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The Pagan Origins of Hanging Mistletoe Over the Door

posted by Gus diZerega

Kenneth Davis who blogs over at Huffington Post has a great entry on the Pagan history of Mistletoe as a blessing hung over doorways.  One dimension of the story is Anglo, the other Saxon, and both are worth knowing.  



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Rombald

posted December 26, 2009 at 8:14 am


The Wikipedia entry is more informative than the article you point to.
However, the entry is wrong in dismissing the story about the druids cutting mistletoe with a golden sickle. That is taken from Pliny’s Natural History (XVI/95): “A priest arrayed in white vestments climbs the tree and with a golden sickle cuts down the mistletoe, which is caught in a white cloak.”
However, Roman information about druids, etc., is not reliable, and Pliny might have been basing his ideas on Aeneas’ golden bough. I don’t think mistletoe ever grows on oaks, as Pliny states – !’ve only ever known it grow on trees in the rose family (apple, whitebeam, hawthorn, pear, etc.).
The Norse myth about Balder is fascinating, linking ideas about love and sex (Frigya), Yule, and vulnerability. The Christian folktale about Christ having been crucified on mistletoe wood doesn’t make sense, and I suspect that it was transferred from Baldr, as Baldr is a sort of Apollo/Christ figure. I vaguely remember stories from childhood about magic arrows made from mistletoe – I don’t know whether they were genuine traditions based on the Balder story. There is a River Balder, named after the god, in County Durham, and I have always wondered why it was so named.
I think a lot of the mythology is due to mistletoe being strange, shooting out odd-looking, glossy leaves from a tree of a different type. The Yule significance of holly is mainly because it is the only native, broadleaved, evergreen tree in the British Isles and Scandinavia (there are now so many non-native trees in parks and gardens, that we don’t realise how striking holly must have looked 500 years ago). Mistletoe is also evergreen, and that must have added to its importance.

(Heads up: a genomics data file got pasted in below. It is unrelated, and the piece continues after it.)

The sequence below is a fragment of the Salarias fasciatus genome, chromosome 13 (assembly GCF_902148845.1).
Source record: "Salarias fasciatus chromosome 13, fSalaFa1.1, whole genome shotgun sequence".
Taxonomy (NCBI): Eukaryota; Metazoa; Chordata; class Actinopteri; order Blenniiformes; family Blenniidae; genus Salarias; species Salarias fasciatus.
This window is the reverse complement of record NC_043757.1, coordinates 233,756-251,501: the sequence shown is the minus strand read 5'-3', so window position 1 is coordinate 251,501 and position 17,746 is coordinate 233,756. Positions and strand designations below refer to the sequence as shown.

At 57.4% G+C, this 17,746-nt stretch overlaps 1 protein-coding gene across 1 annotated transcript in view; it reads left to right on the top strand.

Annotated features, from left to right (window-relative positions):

In some apple-growing ares, especially Hereforshire, mistletoe cultivation is an important sideline for farmers.
As a child, I was always told that mistletoe doesn’t grow north of Birmingham, but I recently found some growing on ornamental trees in a park in Yorkshire.
You might be interested in Richard Mabey’s book, “Flora Britannica”, although it might be difficult to find in the USA.



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Gus diZerega

posted December 26, 2009 at 11:52 am


Out here in Sonoma County, California the mistletoe grows mostly on oaks.



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Sorn

posted December 26, 2009 at 5:00 pm


I’ve seen mistletoe growing from oak as well.
The author’s assertion that “Cursing other plants to die in winter, his mother, Frigga, queen of the gods, decreed that mistletoe would be a symbol of love and peace from then on. Baldr was resurrected each year at Jul” is pretty strange to me. I’m very familiar with the Prose Edda (the primary source for the story of Baldr’s death by mistletoe), and I just looked up the story in one of the translations to make sure, and there’s nothing even remotely like that in there. It’s also definitely not in the Poetic Eddas or Saxo’s Danish Histories. I think he may’ve gotten hold of some very late folk tradition (or something even later, perhaps something Rydberg-influenced?).
I don’t particularly want to register at HuffPost Social News to ask him his source, but maybe I will.



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Rombald

posted December 27, 2009 at 2:59 am


I think the thing about mistletoe as a sign of peace is a Scandinavian tradition, rather than something out of the classic myths.
I don’t think the thing about Balder being resurrected each year at Yule has any basis anywhere. I suspect that it’s just made up to resemble other dying-and-rising-god myths. Anyway, why would it be at Yule, not in spring?
Does anyone else think that the story about Christ being crucified on mistletoe wood was transferred from the myth about Balder being killed with a mistletoe arrow?
About growing on oaks, the American mistletoe (Phoradendron serotinum) is a different species, indeed different genus, from the northern European one (Viscum album). In Britain and Scandinavia there is just one species, but in Italy there are several, and Pliny may have been thinking of a different species. Frankly, I would take Pliny’s description of the druids with a pinch of salt.



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Ben Gruagach

posted December 27, 2009 at 10:35 pm


The webpage at http://www.thepoisongarden.co.uk/atoz/viscum_album.htm states that the European mistletoe, Viscum album, does grow on oak in rare instances although it prefers to grow on softer wood. There is even a photo which to my untrained eye looks like mistletoe growing among oak leaves.x



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Deborah

posted December 28, 2009 at 2:09 pm


Mistletoe definetly grows on oaks as my trees will attest!



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